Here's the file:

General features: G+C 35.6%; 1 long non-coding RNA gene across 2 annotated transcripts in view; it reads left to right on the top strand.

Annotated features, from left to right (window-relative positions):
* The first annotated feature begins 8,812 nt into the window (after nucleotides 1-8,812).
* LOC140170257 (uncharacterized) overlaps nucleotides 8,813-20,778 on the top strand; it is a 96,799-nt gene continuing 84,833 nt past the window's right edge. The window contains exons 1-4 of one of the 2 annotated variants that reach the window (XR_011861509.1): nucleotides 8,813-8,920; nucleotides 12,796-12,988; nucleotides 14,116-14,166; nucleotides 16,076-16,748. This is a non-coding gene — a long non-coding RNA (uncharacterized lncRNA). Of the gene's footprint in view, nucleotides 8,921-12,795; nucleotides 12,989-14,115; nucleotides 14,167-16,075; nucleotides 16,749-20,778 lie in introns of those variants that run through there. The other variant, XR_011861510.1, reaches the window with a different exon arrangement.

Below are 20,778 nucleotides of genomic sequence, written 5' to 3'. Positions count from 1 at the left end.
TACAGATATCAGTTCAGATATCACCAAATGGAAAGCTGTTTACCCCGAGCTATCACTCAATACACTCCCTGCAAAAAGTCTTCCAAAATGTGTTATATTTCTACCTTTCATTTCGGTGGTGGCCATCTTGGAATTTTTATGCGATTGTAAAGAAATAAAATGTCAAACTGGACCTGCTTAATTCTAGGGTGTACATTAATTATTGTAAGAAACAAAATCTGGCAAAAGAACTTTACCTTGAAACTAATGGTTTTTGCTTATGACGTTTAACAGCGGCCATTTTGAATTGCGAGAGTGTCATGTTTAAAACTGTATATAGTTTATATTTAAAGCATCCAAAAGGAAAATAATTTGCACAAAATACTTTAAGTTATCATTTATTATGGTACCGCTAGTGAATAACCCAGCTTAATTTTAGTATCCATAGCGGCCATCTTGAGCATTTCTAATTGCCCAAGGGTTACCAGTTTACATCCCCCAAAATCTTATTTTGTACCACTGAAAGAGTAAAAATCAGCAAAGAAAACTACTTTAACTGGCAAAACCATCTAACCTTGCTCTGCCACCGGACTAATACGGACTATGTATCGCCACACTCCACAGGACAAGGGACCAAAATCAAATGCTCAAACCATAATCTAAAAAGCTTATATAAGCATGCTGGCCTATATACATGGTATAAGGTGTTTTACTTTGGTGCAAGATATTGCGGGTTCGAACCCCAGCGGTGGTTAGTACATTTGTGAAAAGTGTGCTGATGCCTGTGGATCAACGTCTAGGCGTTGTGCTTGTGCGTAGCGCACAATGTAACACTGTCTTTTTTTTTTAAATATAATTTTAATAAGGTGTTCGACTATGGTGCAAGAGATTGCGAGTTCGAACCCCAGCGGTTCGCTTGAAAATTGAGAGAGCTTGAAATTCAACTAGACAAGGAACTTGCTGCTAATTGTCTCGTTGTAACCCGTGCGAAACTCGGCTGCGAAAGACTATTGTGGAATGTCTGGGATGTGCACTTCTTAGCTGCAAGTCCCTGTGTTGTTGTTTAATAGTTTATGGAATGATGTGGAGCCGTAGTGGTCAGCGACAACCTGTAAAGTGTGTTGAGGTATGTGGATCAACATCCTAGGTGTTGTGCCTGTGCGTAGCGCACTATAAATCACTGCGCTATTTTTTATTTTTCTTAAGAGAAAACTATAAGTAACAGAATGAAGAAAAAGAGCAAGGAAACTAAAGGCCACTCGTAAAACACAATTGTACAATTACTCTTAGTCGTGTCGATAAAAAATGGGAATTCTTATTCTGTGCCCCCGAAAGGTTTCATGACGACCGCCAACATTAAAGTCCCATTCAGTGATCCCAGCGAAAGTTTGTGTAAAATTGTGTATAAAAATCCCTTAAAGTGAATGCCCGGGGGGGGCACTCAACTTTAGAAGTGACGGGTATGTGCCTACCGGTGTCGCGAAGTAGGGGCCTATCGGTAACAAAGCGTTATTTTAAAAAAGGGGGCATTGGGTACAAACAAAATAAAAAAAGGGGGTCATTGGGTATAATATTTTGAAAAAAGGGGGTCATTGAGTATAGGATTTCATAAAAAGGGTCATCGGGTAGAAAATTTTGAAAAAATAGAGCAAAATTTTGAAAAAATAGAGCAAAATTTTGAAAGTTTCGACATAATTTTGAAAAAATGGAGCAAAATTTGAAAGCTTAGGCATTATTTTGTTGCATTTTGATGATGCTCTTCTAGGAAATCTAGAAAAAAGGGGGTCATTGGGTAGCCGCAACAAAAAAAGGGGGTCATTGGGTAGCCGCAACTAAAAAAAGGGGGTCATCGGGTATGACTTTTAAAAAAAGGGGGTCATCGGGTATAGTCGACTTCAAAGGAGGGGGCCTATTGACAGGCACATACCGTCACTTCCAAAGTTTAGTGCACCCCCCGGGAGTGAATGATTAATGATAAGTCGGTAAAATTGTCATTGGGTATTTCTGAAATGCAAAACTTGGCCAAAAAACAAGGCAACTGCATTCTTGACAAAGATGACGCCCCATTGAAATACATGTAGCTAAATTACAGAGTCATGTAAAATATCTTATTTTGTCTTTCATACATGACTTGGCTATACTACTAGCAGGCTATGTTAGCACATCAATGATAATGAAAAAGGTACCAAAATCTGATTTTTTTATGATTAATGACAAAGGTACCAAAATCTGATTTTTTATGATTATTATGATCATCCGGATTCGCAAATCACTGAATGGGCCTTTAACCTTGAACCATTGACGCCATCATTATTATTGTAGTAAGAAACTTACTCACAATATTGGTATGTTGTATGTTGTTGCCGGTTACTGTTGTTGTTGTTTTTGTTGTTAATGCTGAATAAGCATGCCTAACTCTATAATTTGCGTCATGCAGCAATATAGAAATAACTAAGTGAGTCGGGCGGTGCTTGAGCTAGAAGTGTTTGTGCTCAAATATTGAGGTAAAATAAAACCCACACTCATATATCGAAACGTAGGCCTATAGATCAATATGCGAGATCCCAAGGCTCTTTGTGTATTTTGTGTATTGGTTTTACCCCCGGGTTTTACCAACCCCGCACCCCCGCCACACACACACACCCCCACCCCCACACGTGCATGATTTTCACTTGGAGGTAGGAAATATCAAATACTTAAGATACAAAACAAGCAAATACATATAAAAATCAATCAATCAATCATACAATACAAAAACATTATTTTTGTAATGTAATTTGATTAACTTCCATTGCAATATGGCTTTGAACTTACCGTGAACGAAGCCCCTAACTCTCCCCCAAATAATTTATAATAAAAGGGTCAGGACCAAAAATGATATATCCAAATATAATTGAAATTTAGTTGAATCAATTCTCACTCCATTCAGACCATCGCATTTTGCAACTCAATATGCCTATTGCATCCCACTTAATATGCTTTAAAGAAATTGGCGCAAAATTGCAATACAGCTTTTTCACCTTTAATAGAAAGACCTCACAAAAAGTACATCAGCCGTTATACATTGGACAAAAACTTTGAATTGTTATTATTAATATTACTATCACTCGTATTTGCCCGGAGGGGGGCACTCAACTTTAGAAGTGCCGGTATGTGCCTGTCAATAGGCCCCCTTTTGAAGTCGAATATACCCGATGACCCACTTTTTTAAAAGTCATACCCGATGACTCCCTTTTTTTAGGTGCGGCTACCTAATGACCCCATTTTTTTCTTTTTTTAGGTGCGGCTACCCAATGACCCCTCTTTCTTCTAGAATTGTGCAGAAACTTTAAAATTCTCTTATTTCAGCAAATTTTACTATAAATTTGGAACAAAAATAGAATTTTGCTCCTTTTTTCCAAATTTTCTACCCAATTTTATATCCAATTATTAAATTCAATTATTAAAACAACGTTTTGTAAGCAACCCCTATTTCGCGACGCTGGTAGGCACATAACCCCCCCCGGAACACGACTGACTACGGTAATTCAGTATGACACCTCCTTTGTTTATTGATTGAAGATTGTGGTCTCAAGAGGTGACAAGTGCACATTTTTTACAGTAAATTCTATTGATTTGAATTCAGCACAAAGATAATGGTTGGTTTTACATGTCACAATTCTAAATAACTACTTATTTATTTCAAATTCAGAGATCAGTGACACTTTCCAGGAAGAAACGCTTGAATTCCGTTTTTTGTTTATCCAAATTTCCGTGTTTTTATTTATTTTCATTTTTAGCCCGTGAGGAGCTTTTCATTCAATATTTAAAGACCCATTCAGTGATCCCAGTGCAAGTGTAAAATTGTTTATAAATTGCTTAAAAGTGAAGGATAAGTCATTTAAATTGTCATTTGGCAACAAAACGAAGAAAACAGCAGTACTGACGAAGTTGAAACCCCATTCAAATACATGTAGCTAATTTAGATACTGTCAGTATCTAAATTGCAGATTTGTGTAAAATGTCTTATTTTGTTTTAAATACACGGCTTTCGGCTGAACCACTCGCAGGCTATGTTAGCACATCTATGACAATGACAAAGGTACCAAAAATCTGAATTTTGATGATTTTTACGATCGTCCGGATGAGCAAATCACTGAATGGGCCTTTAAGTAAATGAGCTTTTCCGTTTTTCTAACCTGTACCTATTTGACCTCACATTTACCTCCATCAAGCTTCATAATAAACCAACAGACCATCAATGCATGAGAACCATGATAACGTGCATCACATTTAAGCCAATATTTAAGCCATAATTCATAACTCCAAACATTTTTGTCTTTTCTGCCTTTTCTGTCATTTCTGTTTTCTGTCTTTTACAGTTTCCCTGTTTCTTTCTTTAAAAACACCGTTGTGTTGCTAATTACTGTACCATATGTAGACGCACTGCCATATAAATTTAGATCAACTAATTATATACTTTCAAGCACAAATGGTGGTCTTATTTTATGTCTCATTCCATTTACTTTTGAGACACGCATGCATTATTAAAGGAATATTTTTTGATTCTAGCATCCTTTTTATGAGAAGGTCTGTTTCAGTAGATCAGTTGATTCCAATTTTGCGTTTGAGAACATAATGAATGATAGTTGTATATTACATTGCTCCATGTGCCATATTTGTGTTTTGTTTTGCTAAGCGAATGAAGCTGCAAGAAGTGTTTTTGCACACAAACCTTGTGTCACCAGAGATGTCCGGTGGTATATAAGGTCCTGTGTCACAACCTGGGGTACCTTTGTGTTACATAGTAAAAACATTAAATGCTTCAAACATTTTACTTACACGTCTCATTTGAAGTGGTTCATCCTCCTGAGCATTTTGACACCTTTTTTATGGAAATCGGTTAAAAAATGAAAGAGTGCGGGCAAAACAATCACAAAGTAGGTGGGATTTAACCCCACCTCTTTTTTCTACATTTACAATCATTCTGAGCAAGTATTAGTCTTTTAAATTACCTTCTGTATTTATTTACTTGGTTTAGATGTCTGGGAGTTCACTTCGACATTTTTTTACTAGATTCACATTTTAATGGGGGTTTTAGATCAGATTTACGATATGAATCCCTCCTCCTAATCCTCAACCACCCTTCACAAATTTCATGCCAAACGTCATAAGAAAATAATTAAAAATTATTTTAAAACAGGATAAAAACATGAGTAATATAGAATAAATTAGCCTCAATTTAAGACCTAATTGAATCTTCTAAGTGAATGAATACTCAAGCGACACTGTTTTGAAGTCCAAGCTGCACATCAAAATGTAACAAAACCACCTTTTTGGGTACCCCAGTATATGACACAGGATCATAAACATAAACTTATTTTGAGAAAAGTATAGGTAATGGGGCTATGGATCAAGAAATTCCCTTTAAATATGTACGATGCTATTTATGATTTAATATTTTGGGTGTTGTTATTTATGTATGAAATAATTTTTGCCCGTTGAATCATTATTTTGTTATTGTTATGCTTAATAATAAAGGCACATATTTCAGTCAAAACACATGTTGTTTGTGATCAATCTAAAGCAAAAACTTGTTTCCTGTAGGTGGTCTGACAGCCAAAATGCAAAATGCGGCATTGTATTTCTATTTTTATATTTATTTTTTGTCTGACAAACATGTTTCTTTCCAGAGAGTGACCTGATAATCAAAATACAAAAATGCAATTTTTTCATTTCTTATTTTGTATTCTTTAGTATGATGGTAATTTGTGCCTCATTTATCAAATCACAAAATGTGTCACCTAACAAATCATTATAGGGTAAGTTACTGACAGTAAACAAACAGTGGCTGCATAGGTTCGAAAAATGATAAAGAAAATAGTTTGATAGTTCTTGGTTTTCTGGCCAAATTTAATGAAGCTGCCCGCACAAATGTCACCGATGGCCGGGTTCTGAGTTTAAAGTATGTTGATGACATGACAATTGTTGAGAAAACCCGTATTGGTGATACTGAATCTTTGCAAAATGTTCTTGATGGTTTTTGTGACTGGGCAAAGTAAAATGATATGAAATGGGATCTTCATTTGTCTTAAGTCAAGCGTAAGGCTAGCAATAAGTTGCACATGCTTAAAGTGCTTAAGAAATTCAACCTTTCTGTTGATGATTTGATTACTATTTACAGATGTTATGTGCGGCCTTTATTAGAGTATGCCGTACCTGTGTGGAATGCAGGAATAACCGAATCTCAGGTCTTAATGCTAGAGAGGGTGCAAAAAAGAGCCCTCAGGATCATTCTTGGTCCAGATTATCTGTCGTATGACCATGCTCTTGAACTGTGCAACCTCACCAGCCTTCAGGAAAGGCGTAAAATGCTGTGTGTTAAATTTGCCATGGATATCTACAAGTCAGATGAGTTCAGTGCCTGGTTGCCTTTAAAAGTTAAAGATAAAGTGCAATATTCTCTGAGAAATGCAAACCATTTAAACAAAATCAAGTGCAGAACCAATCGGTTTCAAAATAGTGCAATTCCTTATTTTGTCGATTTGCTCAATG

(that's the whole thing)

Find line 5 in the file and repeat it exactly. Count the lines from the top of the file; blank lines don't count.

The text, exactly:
Below are 20,778 nucleotides of genomic sequence, written 5' to 3'. Positions count from 1 at the left end.